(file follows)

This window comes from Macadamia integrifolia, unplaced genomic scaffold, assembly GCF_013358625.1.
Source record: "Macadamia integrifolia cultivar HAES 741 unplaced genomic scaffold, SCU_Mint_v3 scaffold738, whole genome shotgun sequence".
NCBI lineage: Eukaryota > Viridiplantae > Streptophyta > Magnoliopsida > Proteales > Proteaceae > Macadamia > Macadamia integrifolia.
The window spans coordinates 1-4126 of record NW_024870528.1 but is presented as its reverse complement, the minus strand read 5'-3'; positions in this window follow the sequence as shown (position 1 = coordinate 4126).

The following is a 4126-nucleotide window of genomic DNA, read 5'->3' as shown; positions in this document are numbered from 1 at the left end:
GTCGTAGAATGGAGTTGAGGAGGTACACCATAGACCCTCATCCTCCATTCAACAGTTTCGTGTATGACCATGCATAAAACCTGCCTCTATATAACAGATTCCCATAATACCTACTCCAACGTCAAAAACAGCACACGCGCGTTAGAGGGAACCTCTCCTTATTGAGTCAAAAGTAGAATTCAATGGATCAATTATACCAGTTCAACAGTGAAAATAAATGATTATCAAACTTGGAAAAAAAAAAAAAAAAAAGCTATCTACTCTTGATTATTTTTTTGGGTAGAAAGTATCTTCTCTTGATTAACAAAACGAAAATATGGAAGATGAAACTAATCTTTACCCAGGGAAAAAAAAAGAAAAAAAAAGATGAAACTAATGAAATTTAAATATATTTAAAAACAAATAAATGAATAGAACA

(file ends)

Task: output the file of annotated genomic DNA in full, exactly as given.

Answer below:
This window comes from Macadamia integrifolia, unplaced genomic scaffold, assembly GCF_013358625.1.
Source record: "Macadamia integrifolia cultivar HAES 741 unplaced genomic scaffold, SCU_Mint_v3 scaffold738, whole genome shotgun sequence".
NCBI lineage: Eukaryota > Viridiplantae > Streptophyta > Magnoliopsida > Proteales > Proteaceae > Macadamia > Macadamia integrifolia.
The window spans coordinates 1-4126 of record NW_024870528.1 but is presented as its reverse complement, the minus strand read 5'-3'; positions in this window follow the sequence as shown (position 1 = coordinate 4126).

The following is a 4126-nucleotide window of genomic DNA, read 5'->3' as shown; positions in this document are numbered from 1 at the left end:
GTCGTAGAATGGAGTTGAGGAGGTACACCATAGACCCTCATCCTCCATTCAACAGTTTCGTGTATGACCATGCATAAAACCTGCCTCTATATAACAGATTCCCATAATACCTACTCCAACGTCAAAAACAGCACACGCGCGTTAGAGGGAACCTCTCCTTATTGAGTCAAAAGTAGAATTCAATGGATCAATTATACCAGTTCAACAGTGAAAATAAATGATTATCAAACTTGGAAAAAAAAAAAAAAAAAAGCTATCTACTCTTGATTATTTTTTTGGGTAGAAAGTATCTTCTCTTGATTAACAAAACGAAAATATGGAAGATGAAACTAATCTTTACCCAGGGAAAAAAAAAGAAAAAAAAAGATGAAACTAATGAAATTTAAATATATTTAAAAACAAATAAATGAATAGAACA